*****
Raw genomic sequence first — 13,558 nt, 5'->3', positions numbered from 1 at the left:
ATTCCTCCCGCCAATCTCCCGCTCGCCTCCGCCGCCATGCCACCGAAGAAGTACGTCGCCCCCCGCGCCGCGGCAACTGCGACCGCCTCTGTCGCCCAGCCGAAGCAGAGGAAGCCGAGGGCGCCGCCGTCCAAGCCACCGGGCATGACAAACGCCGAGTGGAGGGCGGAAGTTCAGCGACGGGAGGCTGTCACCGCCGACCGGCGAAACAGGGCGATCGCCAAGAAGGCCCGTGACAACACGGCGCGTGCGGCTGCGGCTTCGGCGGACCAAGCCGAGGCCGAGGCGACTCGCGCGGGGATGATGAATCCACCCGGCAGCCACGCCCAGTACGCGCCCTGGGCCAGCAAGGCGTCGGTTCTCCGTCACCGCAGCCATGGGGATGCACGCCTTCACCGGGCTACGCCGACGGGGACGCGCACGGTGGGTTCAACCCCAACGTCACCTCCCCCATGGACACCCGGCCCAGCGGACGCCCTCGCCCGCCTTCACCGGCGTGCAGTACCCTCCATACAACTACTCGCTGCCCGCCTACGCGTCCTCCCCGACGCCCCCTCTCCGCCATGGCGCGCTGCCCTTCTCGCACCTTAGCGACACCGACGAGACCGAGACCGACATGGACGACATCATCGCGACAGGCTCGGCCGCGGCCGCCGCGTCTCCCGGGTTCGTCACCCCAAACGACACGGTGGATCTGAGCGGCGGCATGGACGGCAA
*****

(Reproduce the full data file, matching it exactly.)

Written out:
Raw genomic sequence first — 13,558 nt, 5'->3', positions numbered from 1 at the left:
ATTCCTCCCGCCAATCTCCCGCTCGCCTCCGCCGCCATGCCACCGAAGAAGTACGTCGCCCCCCGCGCCGCGGCAACTGCGACCGCCTCTGTCGCCCAGCCGAAGCAGAGGAAGCCGAGGGCGCCGCCGTCCAAGCCACCGGGCATGACAAACGCCGAGTGGAGGGCGGAAGTTCAGCGACGGGAGGCTGTCACCGCCGACCGGCGAAACAGGGCGATCGCCAAGAAGGCCCGTGACAACACGGCGCGTGCGGCTGCGGCTTCGGCGGACCAAGCCGAGGCCGAGGCGACTCGCGCGGGGATGATGAATCCACCCGGCAGCCACGCCCAGTACGCGCCCTGGGCCAGCAAGGCGTCGGTTCTCCGTCACCGCAGCCATGGGGATGCACGCCTTCACCGGGCTACGCCGACGGGGACGCGCACGGTGGGTTCAACCCCAACGTCACCTCCCCCATGGACACCCGGCCCAGCGGACGCCCTCGCCCGCCTTCACCGGCGTGCAGTACCCTCCATACAACTACTCGCTGCCCGCCTACGCGTCCTCCCCGACGCCCCCTCTCCGCCATGGCGCGCTGCCCTTCTCGCACCTTAGCGACACCGACGAGACCGAGACCGACATGGACGACATCATCGCGACAGGCTCGGCCGCGGCCGCCGCGTCTCCCGGGTTCGTCACCCCAAACGACACGGTGGATCTGAGCGGCGGCATGGACGGCAA